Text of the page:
It took Dale Earnhardt 20 years of trying to finally win the Daytona 500. Darrell Waltrip needed 17 attempts. Former Cup Series champions and NASCAR Hall of Famers Terry Labonte, Bobby Labonte, Mark Martin, Rusty Wallace, and Alan Kulwicki never won The Great American Race.
Does this mean any of these drivers lacked the talent or ability or race cars to prevail once or more quickly in NASCAR’s biggest event? Hardly.
It’s simply a testament to how difficult the 500 is to win. In light of this important historical context, here are five active drivers — all former Cup Series champions — who’ve shockingly never left Daytona International Speedway with the coveted Harley J. Earl Daytona 500 winner’s trophy in hand.
1. Kyle Busch
With 60 Cup Series wins, Kyle Busch is tied with Kevin Harvick for most victories in NASCAR’s premier series among active drivers. But none of those wins have come in the Daytona 500, as Busch is a painful 0-for-17 in NASCAR’s most prestigious event.
The two-time Cup Series champion has come close to winning the 500 on more than one occasion, however, finishing second in 2019 and third in 2016. Of course, both of those starts came in the familiar No. 18 Joe Gibbs Racing Toyota that Busch has piloted for the past 15 years.
This year, he’ll make his first Daytona 500 start and first official start of any kind as a member of Richard Childress Racing — an organization that has notched Daytona 500 victories with Austin Dillon, Kevin Harvick, and the late Dale Earnhardt.
2. Brad Keselowski
One of the Cup Series’ best superspeedway racers, Brad Keselowski has never been to Victory Lane at the Daytona 500 despite having a car capable of running up front and winning on more than one occasion.
Keselowski, who owns a total of seven points-paying superspeedway wins — six at Talladega, one at Daytona — picked up his lone victory at The World Center of Racing, as Daytona is known, in July 2016, but he’s still in search of that elusive 500 triumph.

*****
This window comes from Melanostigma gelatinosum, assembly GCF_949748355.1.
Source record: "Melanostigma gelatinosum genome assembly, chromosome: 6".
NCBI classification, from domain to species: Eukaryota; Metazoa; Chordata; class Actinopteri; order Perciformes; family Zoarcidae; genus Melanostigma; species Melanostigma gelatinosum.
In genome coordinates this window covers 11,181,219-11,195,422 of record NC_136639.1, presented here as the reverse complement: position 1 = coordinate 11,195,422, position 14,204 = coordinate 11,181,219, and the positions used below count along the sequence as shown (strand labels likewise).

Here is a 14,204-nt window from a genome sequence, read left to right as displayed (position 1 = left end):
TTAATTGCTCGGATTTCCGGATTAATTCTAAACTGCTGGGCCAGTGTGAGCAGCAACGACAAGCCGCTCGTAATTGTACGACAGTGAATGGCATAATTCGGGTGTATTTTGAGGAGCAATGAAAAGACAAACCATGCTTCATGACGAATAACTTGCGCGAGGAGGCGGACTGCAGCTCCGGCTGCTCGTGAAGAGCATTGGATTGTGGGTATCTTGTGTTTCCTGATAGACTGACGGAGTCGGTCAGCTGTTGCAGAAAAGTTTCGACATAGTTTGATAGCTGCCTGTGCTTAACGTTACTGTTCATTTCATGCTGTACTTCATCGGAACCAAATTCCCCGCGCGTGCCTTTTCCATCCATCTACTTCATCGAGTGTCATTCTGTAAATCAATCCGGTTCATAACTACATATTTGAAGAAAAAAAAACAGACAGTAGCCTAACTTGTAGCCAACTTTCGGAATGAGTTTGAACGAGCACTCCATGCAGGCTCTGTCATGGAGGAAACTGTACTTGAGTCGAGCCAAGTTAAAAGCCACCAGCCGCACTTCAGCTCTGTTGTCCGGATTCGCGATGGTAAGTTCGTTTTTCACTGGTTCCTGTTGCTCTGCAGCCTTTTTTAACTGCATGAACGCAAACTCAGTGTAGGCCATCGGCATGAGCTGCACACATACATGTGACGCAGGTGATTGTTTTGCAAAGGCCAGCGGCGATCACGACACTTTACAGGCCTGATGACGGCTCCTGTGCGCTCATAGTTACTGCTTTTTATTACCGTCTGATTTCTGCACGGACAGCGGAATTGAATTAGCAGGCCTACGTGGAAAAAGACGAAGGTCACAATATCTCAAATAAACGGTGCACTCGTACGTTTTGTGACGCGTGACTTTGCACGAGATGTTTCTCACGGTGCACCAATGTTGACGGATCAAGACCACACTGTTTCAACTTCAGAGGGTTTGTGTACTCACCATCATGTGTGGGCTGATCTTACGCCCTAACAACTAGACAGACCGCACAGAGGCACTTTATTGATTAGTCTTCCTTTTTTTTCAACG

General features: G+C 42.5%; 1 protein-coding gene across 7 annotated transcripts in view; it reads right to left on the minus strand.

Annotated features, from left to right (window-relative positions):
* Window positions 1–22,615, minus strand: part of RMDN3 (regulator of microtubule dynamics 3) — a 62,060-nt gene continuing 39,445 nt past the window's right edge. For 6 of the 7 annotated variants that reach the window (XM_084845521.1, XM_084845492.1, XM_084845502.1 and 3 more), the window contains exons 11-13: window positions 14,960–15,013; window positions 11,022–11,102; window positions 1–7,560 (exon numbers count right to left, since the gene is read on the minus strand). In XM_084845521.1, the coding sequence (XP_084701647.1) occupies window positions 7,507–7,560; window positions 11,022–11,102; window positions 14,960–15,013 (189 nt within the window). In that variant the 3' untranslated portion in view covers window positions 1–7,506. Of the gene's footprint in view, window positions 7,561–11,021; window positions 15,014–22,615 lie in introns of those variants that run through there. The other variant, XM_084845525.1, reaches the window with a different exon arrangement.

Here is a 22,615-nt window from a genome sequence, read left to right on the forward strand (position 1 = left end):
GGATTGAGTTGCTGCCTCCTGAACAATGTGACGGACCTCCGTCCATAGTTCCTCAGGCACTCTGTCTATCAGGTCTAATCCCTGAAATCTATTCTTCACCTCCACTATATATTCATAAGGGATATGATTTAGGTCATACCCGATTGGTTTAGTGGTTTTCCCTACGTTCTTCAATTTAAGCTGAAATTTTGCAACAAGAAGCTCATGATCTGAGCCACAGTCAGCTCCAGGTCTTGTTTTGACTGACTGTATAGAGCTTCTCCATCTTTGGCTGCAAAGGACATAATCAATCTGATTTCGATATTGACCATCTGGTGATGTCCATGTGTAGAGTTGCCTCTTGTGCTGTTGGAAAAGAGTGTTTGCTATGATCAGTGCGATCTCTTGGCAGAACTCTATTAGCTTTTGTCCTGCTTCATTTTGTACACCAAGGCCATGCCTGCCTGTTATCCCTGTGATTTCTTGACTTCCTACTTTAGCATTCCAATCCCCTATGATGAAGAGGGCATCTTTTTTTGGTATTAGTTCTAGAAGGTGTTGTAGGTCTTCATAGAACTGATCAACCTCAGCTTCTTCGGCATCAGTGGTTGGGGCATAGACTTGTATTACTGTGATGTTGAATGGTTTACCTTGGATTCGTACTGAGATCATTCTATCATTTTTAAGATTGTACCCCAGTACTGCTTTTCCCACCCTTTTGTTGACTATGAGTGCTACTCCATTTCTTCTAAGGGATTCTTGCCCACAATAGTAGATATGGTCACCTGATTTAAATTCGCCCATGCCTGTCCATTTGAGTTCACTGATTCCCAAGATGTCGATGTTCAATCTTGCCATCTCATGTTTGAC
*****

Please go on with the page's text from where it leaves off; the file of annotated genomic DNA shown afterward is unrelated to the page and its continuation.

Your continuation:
Last year, in his first official start for the Roush Fenway Keselowski Racing that he co-owns, Keselowski led 67 laps and finished ninth in the 500. His best finish to date in the famous season opener was a third-place result in 2014.
3. Martin Truex Jr.
Martin Truex Jr. suffered one of the closest and most painful defeats in Daytona 500 history when Denny Hamlin nipped him at the finish line by a scant one one-hundredth of a second in February 2016.
Truex hasn’t been all that close to winning the 500 before or since then, however, and the veteran driver is remarkably winless in 35 starts at the high-banked, 2.5-mile superspeedway. Truex does have one other runner-up Daytona finish, which came not in the 500 but in the July 2018 race.
It’s worth noting that Truex is also inexplicably winless at Talladega — NASCAR’s other superspeedway — where he’s come up short 36 times.
4. Kyle Larson
Despite being without question a generational talent who’s widely considered one of the best drivers in NASCAR today, Kyle Larson has never found the magic formula for success at Daytona — or Talladega, for that matter. Between the two superspeedways, Larson is an ugly 0-for-33 in points-paying races.
As for the Daytona 500 specifically, Larson’s best finish is seventh — twice — and he’s led a total of just 18 laps at The World Center of Racing. Larson did have one heartbreaking defeat in the Daytona 500, however, when he ran out of fuel with one lap to go in 2017, handing the win to Kurt Busch.
But of the former champions among active drivers who’ve never had a taste of Daytona 500 glory, Larson has by far the least impressive record in the 500 and at Daytona in general, having never scored a top-five finish at the fabled facility in Central Florida. Daytona is also the site of Larson’s worst career crash, which happened in an Xfinity Series race at the iconic superspeedway in 2013.
5. Chase Elliott
Unlike his NASCAR Hall of Fame father, Bill, who prevailed in the Daytona 500 not once but twice, Chase Elliott has never managed to bring home the Harley J. Earl Trophy despite almost always having a fast car on Daytona’s high banks.
The Hendrick Motorsports driver and 2020 Cup Series champion owns a pair of Daytona 500 poles as well as a pole for Daytona’s second annual Cup race, and he recorded a Daytona-best finish of second place in the fall of 2020 and again in the next February’s Daytona 500.
Elliott’s most heartbreaking Daytona 500 outcome in seven attempts came in 2017 while making just his second start in the event — when he ran out of gas while leading with three laps to go and finished 14th. Elliott led 39 of 200 laps in that race, but like every one of his Daytona 500 outings so far, a win wasn’t in the cards for him — now NASCAR’s perennial most popular driver.